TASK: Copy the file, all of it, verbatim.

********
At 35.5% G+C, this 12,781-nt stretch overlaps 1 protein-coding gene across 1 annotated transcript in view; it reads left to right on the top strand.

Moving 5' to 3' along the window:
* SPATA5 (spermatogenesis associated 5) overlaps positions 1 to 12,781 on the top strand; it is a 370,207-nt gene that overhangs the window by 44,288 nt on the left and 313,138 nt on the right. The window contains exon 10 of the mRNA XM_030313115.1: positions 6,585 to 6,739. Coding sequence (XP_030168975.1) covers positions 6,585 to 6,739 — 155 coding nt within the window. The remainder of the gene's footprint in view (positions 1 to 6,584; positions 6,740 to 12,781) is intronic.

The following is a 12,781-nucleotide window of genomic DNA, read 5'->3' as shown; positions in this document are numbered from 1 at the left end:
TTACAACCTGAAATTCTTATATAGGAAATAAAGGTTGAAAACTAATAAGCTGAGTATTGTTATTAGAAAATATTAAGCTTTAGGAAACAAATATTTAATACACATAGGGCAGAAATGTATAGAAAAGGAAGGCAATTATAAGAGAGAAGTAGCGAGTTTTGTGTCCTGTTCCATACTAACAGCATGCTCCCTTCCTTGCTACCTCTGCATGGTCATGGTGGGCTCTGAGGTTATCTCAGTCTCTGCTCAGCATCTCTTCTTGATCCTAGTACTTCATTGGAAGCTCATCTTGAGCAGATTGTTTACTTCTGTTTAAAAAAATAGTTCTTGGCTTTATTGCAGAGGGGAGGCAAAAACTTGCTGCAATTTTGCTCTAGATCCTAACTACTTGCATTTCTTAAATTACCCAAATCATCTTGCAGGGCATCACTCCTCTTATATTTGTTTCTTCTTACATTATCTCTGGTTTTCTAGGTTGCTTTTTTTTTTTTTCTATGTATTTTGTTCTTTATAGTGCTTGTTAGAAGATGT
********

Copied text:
At 35.5% G+C, this 12,781-nt stretch overlaps 1 protein-coding gene across 1 annotated transcript in view; it reads left to right on the top strand.

Moving 5' to 3' along the window:
* SPATA5 (spermatogenesis associated 5) overlaps positions 1 to 12,781 on the top strand; it is a 370,207-nt gene that overhangs the window by 44,288 nt on the left and 313,138 nt on the right. The window contains exon 10 of the mRNA XM_030313115.1: positions 6,585 to 6,739. Coding sequence (XP_030168975.1) covers positions 6,585 to 6,739 — 155 coding nt within the window. The remainder of the gene's footprint in view (positions 1 to 6,584; positions 6,740 to 12,781) is intronic.

The following is a 12,781-nucleotide window of genomic DNA, read 5'->3' as shown; positions in this document are numbered from 1 at the left end:
TTACAACCTGAAATTCTTATATAGGAAATAAAGGTTGAAAACTAATAAGCTGAGTATTGTTATTAGAAAATATTAAGCTTTAGGAAACAAATATTTAATACACATAGGGCAGAAATGTATAGAAAAGGAAGGCAATTATAAGAGAGAAGTAGCGAGTTTTGTGTCCTGTTCCATACTAACAGCATGCTCCCTTCCTTGCTACCTCTGCATGGTCATGGTGGGCTCTGAGGTTATCTCAGTCTCTGCTCAGCATCTCTTCTTGATCCTAGTACTTCATTGGAAGCTCATCTTGAGCAGATTGTTTACTTCTGTTTAAAAAAATAGTTCTTGGCTTTATTGCAGAGGGGAGGCAAAAACTTGCTGCAATTTTGCTCTAGATCCTAACTACTTGCATTTCTTAAATTACCCAAATCATCTTGCAGGGCATCACTCCTCTTATATTTGTTTCTTCTTACATTATCTCTGGTTTTCTAGGTTGCTTTTTTTTTTTTTCTATGTATTTTGTTCTTTATAGTGCTTGTTAGAAGATGT